Thursday, April 26, 2007

The Value of Assessing Readiness in Change Efforts

First off, I have to say that I personally find the term "change management" irritating for some reason. I find myself shaking my head every time I see the term come up in plans or initiatives. Maybe it's because I'm reacting to underlying principles or philosophies of dealing with knowledge workers that are still overly rooted (implicitly or explicitly) in the scientific management method. Maybe it's a reaction to strategies and approaches that seem to draw way to heavily on Pavlov and Skinner to guide human behaviour in an organizational setting. Or maybe it's that the concept of control features prominently in definitions of management, and I wonder about the amount of control that can really be exercised in changing culture in complex, unordered systems that are today's organizations.

Nonetheless, I think there is much value in looking at the concept of change "readiness" at both the organizational and individual level.

To achieve an agreed upon end-state, does the organization have the right roles, responsibilities, policies, structure, processes and work flows, governance and accountabilities, and physical environment.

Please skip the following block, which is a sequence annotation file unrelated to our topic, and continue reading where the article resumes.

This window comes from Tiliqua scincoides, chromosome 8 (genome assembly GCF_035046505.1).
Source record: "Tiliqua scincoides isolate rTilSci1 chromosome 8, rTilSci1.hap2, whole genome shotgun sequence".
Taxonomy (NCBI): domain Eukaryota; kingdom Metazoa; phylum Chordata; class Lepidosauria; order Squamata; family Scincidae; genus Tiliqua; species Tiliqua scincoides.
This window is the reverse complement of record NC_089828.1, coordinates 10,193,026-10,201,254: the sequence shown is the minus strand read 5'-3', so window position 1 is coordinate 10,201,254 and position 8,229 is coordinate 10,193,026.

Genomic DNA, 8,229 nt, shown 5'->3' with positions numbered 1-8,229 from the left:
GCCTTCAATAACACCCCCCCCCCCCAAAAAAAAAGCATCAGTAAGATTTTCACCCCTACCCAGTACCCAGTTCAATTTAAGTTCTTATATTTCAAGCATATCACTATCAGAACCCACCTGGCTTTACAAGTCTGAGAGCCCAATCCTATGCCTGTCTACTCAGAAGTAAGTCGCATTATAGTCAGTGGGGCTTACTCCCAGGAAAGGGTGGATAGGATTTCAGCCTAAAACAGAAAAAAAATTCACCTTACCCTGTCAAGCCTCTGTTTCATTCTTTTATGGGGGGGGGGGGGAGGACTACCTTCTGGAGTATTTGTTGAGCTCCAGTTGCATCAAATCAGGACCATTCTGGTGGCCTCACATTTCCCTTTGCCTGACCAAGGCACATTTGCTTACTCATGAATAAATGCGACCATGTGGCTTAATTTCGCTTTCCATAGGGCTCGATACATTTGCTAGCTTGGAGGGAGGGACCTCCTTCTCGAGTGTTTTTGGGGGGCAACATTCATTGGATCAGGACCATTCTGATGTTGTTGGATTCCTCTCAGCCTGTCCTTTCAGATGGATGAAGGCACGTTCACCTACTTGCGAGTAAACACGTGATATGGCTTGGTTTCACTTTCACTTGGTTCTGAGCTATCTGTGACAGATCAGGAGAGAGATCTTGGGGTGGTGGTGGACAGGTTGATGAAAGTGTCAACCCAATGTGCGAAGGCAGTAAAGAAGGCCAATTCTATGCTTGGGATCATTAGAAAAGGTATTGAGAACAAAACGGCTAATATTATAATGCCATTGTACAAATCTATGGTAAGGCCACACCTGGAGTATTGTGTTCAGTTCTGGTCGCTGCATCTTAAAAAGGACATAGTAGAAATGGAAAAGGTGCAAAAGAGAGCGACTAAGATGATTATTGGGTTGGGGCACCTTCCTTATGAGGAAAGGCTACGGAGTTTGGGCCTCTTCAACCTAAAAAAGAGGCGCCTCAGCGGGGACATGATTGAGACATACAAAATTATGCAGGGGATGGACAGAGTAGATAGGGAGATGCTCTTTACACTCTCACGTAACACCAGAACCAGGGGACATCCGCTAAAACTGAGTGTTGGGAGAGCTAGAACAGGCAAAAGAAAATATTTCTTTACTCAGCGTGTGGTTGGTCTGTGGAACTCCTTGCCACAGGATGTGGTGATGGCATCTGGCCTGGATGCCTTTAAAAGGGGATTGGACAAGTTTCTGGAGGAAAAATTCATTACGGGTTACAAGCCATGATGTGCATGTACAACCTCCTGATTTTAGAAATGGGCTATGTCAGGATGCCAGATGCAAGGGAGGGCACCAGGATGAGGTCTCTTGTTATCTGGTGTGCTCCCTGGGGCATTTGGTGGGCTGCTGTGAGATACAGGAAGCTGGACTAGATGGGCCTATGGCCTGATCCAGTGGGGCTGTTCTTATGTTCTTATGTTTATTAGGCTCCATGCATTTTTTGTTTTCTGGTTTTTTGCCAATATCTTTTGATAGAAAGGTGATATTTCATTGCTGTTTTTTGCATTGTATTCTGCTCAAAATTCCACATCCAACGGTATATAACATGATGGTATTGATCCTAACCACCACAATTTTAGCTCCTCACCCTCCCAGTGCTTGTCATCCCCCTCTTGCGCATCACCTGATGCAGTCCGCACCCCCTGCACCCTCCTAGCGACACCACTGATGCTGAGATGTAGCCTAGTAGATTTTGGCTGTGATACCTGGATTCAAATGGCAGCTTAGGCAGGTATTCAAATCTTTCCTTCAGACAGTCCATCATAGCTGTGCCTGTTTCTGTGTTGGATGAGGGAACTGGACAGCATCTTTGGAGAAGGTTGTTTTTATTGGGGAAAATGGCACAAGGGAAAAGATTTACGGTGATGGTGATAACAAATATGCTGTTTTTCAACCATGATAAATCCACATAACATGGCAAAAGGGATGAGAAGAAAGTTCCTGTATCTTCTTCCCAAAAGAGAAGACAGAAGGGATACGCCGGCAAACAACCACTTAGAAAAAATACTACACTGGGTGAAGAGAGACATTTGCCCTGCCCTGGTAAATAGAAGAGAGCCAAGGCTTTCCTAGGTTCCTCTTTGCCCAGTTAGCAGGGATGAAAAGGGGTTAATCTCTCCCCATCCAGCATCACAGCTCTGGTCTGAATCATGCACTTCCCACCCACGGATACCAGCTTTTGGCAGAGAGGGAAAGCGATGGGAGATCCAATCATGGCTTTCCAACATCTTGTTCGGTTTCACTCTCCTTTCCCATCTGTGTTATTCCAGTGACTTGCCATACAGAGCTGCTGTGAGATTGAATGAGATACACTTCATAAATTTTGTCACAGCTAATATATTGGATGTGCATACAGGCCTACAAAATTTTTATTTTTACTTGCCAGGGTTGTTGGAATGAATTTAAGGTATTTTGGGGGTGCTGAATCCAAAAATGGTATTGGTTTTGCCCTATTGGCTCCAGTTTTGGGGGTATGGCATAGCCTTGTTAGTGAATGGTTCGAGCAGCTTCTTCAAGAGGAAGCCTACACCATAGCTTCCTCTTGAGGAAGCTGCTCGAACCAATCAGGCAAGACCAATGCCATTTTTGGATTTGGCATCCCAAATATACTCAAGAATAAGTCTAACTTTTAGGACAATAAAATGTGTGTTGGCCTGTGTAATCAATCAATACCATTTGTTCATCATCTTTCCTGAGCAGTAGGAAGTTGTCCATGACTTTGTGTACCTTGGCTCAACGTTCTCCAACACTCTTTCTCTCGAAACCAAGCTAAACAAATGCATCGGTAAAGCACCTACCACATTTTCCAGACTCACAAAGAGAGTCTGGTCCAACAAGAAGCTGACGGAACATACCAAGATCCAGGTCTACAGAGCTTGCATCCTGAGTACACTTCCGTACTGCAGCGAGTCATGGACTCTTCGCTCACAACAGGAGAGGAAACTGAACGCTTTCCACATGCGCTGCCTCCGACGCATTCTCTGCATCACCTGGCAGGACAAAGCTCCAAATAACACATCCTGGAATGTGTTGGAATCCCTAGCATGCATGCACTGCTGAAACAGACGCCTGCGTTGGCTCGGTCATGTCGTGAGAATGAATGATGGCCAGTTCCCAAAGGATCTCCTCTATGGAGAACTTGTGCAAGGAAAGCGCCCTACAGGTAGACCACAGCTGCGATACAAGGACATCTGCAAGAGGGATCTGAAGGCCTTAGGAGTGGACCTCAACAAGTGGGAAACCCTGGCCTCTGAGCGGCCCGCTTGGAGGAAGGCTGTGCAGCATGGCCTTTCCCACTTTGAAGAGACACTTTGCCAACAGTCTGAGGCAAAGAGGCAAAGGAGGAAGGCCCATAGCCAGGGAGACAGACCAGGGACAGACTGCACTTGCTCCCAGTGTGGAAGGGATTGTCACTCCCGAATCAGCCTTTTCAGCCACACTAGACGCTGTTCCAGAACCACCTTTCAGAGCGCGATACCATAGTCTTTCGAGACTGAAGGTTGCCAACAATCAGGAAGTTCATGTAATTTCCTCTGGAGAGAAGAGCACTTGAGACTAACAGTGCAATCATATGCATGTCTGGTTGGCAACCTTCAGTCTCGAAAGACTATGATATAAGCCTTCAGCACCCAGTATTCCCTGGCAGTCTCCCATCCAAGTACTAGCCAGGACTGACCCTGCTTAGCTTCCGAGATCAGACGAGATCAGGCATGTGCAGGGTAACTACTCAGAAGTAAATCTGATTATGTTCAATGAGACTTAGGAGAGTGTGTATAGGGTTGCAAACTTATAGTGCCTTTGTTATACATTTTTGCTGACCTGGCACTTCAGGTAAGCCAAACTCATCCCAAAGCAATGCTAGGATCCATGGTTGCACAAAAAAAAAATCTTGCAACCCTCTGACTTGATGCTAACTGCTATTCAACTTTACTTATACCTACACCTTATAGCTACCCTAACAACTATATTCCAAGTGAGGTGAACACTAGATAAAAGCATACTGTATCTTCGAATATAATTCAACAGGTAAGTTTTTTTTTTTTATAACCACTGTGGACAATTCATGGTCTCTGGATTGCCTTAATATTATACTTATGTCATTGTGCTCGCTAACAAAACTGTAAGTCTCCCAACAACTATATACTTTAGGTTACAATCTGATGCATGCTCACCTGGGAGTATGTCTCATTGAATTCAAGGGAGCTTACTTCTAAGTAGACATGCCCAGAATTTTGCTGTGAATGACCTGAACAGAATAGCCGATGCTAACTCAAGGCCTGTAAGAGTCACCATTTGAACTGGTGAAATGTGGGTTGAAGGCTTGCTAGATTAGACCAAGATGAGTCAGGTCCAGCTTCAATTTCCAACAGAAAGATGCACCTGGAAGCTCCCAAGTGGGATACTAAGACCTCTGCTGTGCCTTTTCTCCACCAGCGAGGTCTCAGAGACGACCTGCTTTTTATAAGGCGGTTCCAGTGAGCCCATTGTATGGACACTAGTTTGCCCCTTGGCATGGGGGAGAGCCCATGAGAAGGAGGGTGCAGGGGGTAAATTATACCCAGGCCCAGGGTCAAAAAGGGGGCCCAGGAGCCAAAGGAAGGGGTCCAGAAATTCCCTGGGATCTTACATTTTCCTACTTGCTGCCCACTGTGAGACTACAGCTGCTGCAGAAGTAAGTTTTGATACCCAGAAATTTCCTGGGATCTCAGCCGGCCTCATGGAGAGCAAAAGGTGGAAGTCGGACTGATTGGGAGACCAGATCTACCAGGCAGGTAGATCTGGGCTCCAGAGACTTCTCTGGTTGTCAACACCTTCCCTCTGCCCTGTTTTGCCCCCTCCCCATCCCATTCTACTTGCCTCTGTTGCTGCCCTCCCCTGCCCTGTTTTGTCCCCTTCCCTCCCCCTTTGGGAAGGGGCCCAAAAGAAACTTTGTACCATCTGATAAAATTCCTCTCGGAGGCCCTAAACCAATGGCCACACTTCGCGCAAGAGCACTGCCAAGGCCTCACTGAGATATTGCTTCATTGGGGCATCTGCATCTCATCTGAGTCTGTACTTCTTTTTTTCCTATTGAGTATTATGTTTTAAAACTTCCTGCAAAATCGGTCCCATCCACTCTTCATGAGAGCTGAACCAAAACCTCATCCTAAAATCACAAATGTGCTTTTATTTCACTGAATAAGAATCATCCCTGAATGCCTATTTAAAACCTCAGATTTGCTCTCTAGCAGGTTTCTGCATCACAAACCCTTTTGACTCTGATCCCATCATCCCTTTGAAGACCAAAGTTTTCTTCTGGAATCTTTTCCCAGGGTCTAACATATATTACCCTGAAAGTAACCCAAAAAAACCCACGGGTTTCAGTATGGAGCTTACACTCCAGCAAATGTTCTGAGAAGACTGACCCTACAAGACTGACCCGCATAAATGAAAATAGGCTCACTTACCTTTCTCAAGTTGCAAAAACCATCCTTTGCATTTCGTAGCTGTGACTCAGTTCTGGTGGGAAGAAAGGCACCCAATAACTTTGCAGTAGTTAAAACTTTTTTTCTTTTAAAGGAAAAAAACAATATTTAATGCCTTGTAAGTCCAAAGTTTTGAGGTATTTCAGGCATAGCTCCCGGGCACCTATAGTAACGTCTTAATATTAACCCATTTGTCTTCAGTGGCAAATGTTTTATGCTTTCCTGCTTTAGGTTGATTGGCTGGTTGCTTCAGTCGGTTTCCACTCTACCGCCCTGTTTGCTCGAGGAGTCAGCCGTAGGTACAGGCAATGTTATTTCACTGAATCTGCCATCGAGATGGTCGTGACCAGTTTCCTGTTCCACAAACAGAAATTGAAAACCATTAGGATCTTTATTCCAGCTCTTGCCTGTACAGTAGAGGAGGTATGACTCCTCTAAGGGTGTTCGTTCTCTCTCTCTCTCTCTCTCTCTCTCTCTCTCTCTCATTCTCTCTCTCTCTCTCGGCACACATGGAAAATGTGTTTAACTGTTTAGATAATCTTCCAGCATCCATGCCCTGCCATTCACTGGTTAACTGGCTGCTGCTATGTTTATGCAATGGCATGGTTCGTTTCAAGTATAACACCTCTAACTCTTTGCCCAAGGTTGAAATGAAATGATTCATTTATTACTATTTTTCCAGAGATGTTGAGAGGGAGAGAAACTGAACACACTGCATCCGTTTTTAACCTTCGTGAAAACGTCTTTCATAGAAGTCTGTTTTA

Do the individuals involved or implicated have the right awareness and understanding, capability, information and contextual knowledge and comfort level to perform effectively at the end-state.

(Reminds me of Situational Leadership in some ways.)

I was always impressed how JetForm (purchased a few years back by Adobe) had an Organizational Readiness Office with very talented, dedicated people, responsible for ensuring that the entire organization, and reseller channel, was ready to market, sell, distribute, consult on, and support JetForm products and related services.

In 2000, the Canadian Federal Government created the Organizational Readiness Office to build greater information management, information technology, and service delivery capabilities across government to better enable successful large-scale change and modernization initiatives.

Looking to manage change, start with readiness.

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